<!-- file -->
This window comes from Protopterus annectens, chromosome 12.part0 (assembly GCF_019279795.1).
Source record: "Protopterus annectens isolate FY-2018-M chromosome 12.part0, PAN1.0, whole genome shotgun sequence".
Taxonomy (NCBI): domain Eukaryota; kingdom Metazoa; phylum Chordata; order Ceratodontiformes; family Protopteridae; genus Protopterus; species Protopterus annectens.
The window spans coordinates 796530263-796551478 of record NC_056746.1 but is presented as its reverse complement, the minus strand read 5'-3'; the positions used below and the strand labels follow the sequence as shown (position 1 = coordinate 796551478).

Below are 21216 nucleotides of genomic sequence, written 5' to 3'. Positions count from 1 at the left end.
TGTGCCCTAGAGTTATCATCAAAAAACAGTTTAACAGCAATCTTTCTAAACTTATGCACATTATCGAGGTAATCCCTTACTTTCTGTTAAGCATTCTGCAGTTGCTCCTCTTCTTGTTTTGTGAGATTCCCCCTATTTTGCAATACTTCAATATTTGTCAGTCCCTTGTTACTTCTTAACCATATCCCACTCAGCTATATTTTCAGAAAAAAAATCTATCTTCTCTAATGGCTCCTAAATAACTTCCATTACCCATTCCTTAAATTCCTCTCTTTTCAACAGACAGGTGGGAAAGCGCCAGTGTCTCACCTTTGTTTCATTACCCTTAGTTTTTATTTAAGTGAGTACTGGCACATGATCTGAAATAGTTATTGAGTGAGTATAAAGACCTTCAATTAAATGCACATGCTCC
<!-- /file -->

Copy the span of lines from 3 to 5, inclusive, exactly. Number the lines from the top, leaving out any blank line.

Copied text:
Taxonomy (NCBI): domain Eukaryota; kingdom Metazoa; phylum Chordata; order Ceratodontiformes; family Protopteridae; genus Protopterus; species Protopterus annectens.
The window spans coordinates 796530263-796551478 of record NC_056746.1 but is presented as its reverse complement, the minus strand read 5'-3'; the positions used below and the strand labels follow the sequence as shown (position 1 = coordinate 796551478).

Below are 21216 nucleotides of genomic sequence, written 5' to 3'. Positions count from 1 at the left end.